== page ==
Some cat breeds are so sociable, that they like to be a part of whatever you are doing. If you are reading, they like to snuggle on your lap; if you are cooking, they like to sit on the counter with you. What may have begun as a sweet display of devotion quickly becomes an annoyance when you are chopping vegetables for dinner, and the cat won’t stop pacing on the counters. Annoyance turns to embarrassment when your kitty starts to repeat this offense while you have company over – since we all know where cat paws have been! It is fairly disgusting to think that the same furry toes that gingerly tread on soiled cat litter are leaving paw prints where you are making dinner. Here are some helpful tips on how to break the bad habit
Why Cats Jump On Counters
To correct the habit, you must first understand what motivates your kitty to climb up by the stove and sink. First of all, cats like to have high perspectives. This is why you often find them perched on shelves, or at the top of the stairs; they like to survey what’s going on. Secondly, the kitchen smells delicious! When you quickly wipe the counters down with water, the smell of cooked turkey or chicken, or linger fish oils still remain potent to sensitive kitten noses. Help them redirect the counter-prowling practice by sending them elsewhere.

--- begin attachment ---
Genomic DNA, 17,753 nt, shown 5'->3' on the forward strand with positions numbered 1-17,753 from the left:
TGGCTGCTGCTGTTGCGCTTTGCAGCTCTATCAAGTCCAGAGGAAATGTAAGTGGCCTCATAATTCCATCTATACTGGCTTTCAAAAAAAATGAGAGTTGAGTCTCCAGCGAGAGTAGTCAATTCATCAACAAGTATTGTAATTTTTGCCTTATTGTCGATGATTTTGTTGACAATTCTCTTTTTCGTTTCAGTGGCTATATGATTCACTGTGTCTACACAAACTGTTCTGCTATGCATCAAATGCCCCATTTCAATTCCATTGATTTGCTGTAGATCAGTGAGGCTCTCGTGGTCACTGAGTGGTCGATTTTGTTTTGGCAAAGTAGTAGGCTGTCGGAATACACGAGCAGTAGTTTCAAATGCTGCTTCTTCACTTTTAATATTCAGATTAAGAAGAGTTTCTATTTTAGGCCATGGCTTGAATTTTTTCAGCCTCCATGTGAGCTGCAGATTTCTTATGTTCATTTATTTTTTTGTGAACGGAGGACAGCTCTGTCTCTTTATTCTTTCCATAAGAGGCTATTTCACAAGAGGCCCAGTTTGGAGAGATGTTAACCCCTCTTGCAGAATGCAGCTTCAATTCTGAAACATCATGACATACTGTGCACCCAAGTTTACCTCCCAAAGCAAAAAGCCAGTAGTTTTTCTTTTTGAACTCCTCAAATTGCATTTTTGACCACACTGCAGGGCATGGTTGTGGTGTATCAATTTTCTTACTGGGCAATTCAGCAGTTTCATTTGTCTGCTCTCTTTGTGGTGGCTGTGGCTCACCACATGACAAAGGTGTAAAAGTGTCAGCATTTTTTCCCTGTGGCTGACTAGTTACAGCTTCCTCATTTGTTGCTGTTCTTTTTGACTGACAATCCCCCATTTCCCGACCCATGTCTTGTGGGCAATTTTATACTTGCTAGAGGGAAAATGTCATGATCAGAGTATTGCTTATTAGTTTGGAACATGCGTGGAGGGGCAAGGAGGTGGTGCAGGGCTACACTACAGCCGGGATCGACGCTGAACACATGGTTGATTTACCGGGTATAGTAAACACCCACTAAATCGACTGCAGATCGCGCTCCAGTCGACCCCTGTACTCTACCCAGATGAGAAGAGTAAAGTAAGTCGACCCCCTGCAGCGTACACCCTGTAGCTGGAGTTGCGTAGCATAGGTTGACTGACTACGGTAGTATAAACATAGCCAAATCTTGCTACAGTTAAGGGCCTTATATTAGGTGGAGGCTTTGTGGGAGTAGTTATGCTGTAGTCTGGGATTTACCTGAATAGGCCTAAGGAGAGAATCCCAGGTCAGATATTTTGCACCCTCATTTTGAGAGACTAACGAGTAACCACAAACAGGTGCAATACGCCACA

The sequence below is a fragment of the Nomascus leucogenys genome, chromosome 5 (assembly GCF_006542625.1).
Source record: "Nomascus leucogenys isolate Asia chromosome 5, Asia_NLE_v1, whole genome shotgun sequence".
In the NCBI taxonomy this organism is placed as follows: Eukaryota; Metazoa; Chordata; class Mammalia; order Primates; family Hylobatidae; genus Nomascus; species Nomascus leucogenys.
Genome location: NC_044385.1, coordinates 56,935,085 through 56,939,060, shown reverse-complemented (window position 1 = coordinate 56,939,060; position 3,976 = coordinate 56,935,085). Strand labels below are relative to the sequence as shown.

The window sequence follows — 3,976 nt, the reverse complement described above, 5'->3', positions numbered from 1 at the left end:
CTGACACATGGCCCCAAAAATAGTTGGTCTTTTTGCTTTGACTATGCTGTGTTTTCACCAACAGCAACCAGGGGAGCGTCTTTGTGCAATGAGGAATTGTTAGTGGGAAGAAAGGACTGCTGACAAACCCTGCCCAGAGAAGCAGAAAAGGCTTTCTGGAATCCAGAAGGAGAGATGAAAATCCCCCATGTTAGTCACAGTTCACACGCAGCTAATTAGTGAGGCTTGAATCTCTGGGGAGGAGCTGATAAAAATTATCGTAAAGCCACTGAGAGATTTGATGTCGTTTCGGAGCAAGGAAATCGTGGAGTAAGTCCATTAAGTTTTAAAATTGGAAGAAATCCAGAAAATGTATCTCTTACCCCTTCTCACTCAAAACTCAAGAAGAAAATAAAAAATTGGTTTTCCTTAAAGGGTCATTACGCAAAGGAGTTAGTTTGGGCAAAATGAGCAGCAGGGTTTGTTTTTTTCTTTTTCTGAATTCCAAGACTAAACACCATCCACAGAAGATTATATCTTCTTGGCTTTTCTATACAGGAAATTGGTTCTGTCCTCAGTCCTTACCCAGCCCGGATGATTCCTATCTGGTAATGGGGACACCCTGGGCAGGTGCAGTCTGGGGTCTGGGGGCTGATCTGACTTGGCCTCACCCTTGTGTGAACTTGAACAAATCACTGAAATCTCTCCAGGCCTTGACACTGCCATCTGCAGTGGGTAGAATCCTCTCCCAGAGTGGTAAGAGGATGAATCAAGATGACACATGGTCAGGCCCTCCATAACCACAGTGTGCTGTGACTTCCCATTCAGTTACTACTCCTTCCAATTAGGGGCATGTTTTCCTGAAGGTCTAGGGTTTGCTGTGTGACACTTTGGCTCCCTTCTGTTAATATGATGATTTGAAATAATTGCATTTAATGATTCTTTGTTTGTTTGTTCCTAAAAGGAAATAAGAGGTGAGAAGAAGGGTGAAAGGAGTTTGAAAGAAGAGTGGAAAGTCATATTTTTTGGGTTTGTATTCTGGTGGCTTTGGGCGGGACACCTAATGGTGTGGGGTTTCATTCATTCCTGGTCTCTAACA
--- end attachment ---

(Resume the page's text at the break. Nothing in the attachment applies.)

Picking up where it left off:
Keeping Cats Off Counters
- Make the counters less appealing. Cats hate the smell of citrus, while we humans find it fresh and invigorating. Mix some apple cider vinegar with lemon oil or lime juice, and spray the counters clean every time after you cook. (Reinforce the lack of appeal by added a potted plant or a bouquet to the emptier corners of the counter. The less space there is to roam, the more difficulty your kitty will have in finding room to walk up there!)
- Discourage jumping up. Cats are dainty creatures that do not like their feet meddled with. By sticking some double sided strips of tape along the counter edges, your feline will find jumping to be unpleasant and irritating to his feet. (If this only teaches your cat to jump further, add double sided tape to some place mats that you can lay across the whole counter. That way you will be able to remove these easily without permanently taping your whole counter, and any adventurous kitty-prowling would be discouraged by the ubiquitous stickiness!)
- Offer an alternative perch. If your cat simply wants a new vantage point, consider getting him a new cat tree, or some tall feline furniture to climb on. With a little catnip rubbed on the book shelf or cat tree to sweeten the deal, your kitty might find he prefers his own space, to sharing a lemon-scented counter with you!
- Play with your cat beforehand. Maybe he is prancing around under your nose because he is lonely and simply wants your undivided attention; so make sure he gets this crucial time with you before dinner.
- Keep the cat in a different room during meal prep. Confining the kitty to a quiet, comfortable space while you make dinner is a helpful way to avoid this problem. Feed him during the confinement, and your cat will be happy and will have a full tummy by the time the family sits down to dinner. This will help you avoid kitchen counter jumping and begging at the table – taking care of two birds with one stone!